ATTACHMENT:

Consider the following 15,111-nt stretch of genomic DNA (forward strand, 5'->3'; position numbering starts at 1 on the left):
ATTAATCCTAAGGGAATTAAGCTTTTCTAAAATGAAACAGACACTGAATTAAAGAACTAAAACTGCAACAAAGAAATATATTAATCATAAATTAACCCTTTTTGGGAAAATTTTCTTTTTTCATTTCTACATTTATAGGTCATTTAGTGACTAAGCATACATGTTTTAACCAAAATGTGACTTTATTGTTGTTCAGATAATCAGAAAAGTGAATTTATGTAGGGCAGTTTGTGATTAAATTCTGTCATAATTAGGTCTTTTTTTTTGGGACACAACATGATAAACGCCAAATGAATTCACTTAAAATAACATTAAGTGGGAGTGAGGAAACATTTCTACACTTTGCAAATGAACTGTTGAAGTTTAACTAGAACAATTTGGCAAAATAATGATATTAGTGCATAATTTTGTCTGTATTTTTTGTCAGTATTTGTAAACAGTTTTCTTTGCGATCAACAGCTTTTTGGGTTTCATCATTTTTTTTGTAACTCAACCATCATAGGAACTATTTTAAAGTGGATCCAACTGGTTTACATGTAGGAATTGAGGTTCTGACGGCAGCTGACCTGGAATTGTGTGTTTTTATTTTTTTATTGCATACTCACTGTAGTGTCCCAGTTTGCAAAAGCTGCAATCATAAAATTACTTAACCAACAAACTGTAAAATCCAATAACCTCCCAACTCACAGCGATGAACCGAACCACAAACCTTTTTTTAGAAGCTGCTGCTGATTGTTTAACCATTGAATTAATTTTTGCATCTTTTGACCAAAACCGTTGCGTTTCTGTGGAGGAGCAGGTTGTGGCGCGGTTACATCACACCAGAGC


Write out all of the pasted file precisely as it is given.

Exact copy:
Consider the following 15,111-nt stretch of genomic DNA (forward strand, 5'->3'; position numbering starts at 1 on the left):
ATTAATCCTAAGGGAATTAAGCTTTTCTAAAATGAAACAGACACTGAATTAAAGAACTAAAACTGCAACAAAGAAATATATTAATCATAAATTAACCCTTTTTGGGAAAATTTTCTTTTTTCATTTCTACATTTATAGGTCATTTAGTGACTAAGCATACATGTTTTAACCAAAATGTGACTTTATTGTTGTTCAGATAATCAGAAAAGTGAATTTATGTAGGGCAGTTTGTGATTAAATTCTGTCATAATTAGGTCTTTTTTTTTGGGACACAACATGATAAACGCCAAATGAATTCACTTAAAATAACATTAAGTGGGAGTGAGGAAACATTTCTACACTTTGCAAATGAACTGTTGAAGTTTAACTAGAACAATTTGGCAAAATAATGATATTAGTGCATAATTTTGTCTGTATTTTTTGTCAGTATTTGTAAACAGTTTTCTTTGCGATCAACAGCTTTTTGGGTTTCATCATTTTTTTTGTAACTCAACCATCATAGGAACTATTTTAAAGTGGATCCAACTGGTTTACATGTAGGAATTGAGGTTCTGACGGCAGCTGACCTGGAATTGTGTGTTTTTATTTTTTTATTGCATACTCACTGTAGTGTCCCAGTTTGCAAAAGCTGCAATCATAAAATTACTTAACCAACAAACTGTAAAATCCAATAACCTCCCAACTCACAGCGATGAACCGAACCACAAACCTTTTTTTAGAAGCTGCTGCTGATTGTTTAACCATTGAATTAATTTTTGCATCTTTTGACCAAAACCGTTGCGTTTCTGTGGAGGAGCAGGTTGTGGCGCGGTTACATCACACCAGAGC